Kazakh President Nursultan Nazarbayev on Wednesday proposed the creation of a food reserve among Muslim countries to guard against shortages and improve food security in the Islamic world.
Nazarbayev proposed that Kazakhstan, the world's largest flour exporter, should play host to a grouping of Muslim countries analogous to the United Nations' Food and Agriculture Organisation (FAO).
Rising bread prices, compounded by crop failures in Russia and other grain-growing countries, helped fuel the protests that toppled the leaders of Tunisia and Egypt this year and provoked further unrest across parts of the Arab world.
Kazakhstan, a former Soviet republic in Central Asia where 70 per cent of the 16.4 million population is Muslim, this year holds the rotating chairmanship of the 57-nation Organisation of the Islamic Conference (OIC).
Nazarbayev, who has ruled Kazakhstan for more than 20 years, told an Islamic economic forum: "In order to reinforce food security, I propose we work out a system of food aid within the framework of the Organisation of the Islamic Conference."
"I propose that we accommodate such an organisation in Kazakhstan, as a country that is actively developing its food export potential," 70-year-old Nazarbayev told the forum.
Malaysian Prime Minister Najib Razak, addressing the forum, said food security was among a number of issues "of special interest and concern to the Muslim world."
Ismail Omar Guelleh, president of Djibouti, said that 22 of the OIC's 57 member states ranked among the least developed in the world and suffered from a deficit of food products.
Kazakhstan, by contrast, is a net exporter of grain. With annual domestic grain consumption in the region of 2.5 million tonnes, the vast steppe nation has averaged a crop of 17 million tonnes over the last five years.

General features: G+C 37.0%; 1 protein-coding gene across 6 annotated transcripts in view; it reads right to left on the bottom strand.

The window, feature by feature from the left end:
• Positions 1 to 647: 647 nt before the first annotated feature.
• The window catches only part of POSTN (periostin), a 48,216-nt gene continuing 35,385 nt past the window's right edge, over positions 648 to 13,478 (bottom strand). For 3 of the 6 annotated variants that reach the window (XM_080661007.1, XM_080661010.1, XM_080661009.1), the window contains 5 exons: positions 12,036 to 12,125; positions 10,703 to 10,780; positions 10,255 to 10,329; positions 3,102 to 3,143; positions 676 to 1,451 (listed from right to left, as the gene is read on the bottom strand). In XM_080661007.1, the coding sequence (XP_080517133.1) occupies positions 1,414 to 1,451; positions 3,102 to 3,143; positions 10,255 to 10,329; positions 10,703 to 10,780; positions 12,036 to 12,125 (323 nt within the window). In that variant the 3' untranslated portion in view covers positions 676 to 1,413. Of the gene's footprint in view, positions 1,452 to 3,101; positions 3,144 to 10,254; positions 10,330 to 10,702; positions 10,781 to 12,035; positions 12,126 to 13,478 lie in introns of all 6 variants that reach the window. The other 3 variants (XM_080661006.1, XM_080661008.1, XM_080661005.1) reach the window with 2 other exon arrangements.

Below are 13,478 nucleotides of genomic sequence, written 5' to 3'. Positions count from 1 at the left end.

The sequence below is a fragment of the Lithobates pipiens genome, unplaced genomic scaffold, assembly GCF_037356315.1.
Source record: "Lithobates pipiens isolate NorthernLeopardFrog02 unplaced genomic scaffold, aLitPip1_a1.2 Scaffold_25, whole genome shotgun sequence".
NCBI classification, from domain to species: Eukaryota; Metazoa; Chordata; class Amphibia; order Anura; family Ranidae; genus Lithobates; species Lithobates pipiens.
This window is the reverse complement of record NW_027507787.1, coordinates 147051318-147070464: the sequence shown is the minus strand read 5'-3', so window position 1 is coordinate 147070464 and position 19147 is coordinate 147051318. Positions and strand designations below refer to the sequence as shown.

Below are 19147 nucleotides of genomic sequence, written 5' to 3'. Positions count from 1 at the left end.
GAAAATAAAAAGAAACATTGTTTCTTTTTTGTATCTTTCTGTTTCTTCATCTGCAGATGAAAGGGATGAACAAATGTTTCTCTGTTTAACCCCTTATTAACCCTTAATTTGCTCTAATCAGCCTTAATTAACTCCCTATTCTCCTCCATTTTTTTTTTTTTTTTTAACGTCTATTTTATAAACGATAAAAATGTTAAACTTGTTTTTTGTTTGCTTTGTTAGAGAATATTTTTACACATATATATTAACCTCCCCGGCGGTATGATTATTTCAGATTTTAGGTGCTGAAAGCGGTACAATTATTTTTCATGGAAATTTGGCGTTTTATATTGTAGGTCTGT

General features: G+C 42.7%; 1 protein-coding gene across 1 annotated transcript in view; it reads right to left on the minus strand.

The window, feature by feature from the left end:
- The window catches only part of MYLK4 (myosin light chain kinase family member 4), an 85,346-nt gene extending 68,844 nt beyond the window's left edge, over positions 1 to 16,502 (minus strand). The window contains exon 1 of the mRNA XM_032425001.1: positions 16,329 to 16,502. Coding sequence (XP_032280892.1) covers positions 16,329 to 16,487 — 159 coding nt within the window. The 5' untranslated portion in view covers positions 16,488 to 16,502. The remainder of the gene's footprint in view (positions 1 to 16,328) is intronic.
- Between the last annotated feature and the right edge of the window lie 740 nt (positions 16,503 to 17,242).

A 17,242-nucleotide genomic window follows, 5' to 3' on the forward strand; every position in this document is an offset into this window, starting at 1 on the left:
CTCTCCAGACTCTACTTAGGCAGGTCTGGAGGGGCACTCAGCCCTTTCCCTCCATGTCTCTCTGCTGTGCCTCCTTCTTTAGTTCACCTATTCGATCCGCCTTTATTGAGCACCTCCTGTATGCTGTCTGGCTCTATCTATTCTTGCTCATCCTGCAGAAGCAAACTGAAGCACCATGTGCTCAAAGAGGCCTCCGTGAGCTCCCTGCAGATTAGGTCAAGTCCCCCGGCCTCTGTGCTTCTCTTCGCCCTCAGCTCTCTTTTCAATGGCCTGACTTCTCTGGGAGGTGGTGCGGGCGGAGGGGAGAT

It ranked the world's seventh-largest wheat exporter in the last marketing year and plans next season to match or exceed the 6 million tonnes planned for export in the current season.
Though its 2010 crop also fell victim to the drought that prompted Russia to halt exports -- a ban that is due to expire on July 1 -- Kazakhstan managed to fill part of this shortfall, increasing exports to Azerbaijan and Turkey in particular.
The country is also seeking investment to develop a meat industry that would allow it to raise annual beef exports to 60,000 tonnes by 2016 from virtually nil today.
Nazarbayev also proposed the creation of an "Islamic G10" to improve investment opportunities for the world's leading Muslim economies. He said more cooperation was needed in the field of scientific and technological innovation.
"With the aim of creating a new direction for economic cooperation, we propose the creation of a platform for dialogue among the group of 10 leading economies of the Muslim community," he told the forum in Kazakhstan's capital Astana